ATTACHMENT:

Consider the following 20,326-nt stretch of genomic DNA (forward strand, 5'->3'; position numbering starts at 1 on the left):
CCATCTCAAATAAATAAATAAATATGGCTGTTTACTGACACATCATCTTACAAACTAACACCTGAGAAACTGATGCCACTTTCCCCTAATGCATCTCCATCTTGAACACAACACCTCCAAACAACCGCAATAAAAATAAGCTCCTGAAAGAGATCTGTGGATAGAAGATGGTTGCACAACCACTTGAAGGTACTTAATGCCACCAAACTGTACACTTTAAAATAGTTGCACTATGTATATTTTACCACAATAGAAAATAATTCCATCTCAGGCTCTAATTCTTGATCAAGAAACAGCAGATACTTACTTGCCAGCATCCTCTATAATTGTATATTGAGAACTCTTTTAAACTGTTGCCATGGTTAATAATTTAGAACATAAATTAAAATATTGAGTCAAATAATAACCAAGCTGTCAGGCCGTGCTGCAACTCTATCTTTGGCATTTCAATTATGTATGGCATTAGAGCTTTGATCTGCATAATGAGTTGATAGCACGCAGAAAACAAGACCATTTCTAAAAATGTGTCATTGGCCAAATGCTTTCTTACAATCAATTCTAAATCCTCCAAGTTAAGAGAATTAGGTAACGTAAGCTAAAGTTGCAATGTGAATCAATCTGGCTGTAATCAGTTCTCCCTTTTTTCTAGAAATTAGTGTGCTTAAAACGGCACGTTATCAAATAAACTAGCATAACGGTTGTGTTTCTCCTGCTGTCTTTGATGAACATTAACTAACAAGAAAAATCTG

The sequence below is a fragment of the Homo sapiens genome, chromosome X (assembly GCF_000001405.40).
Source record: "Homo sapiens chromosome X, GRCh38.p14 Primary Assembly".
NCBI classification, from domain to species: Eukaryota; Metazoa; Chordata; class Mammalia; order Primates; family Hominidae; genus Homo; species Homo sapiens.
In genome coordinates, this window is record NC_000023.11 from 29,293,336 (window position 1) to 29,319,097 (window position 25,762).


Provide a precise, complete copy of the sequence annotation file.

Consider the following 20,326-nt stretch of genomic DNA (forward strand, 5'->3'; position numbering starts at 1 on the left):
CCATCTCAAATAAATAAATAAATATGGCTGTTTACTGACACATCATCTTACAAACTAACACCTGAGAAACTGATGCCACTTTCCCCTAATGCATCTCCATCTTGAACACAACACCTCCAAACAACCGCAATAAAAATAAGCTCCTGAAAGAGATCTGTGGATAGAAGATGGTTGCACAACCACTTGAAGGTACTTAATGCCACCAAACTGTACACTTTAAAATAGTTGCACTATGTATATTTTACCACAATAGAAAATAATTCCATCTCAGGCTCTAATTCTTGATCAAGAAACAGCAGATACTTACTTGCCAGCATCCTCTATAATTGTATATTGAGAACTCTTTTAAACTGTTGCCATGGTTAATAATTTAGAACATAAATTAAAATATTGAGTCAAATAATAACCAAGCTGTCAGGCCGTGCTGCAACTCTATCTTTGGCATTTCAATTATGTATGGCATTAGAGCTTTGATCTGCATAATGAGTTGATAGCACGCAGAAAACAAGACCATTTCTAAAAATGTGTCATTGGCCAAATGCTTTCTTACAATCAATTCTAAATCCTCCAAGTTAAGAGAATTAGGTAACGTAAGCTAAAGTTGCAATGTGAATCAATCTGGCTGTAATCAGTTCTCCCTTTTTTCTAGAAATTAGTGTGCTTAAAACGGCACGTTATCAAATAAACTAGCATAACGGTTGTGTTTCTCCTGCTGTCTTTGATGAACATTAACTAACAAGAAAAATCTG

The sequence below is a fragment of the Homo sapiens genome, chromosome X (assembly GCF_000001405.40).
Source record: "Homo sapiens chromosome X, GRCh38.p14 Primary Assembly".
NCBI classification, from domain to species: Eukaryota; Metazoa; Chordata; class Mammalia; order Primates; family Hominidae; genus Homo; species Homo sapiens.
In genome coordinates, this window is record NC_000023.11 from 29,293,336 (window position 1) to 29,319,097 (window position 25,762).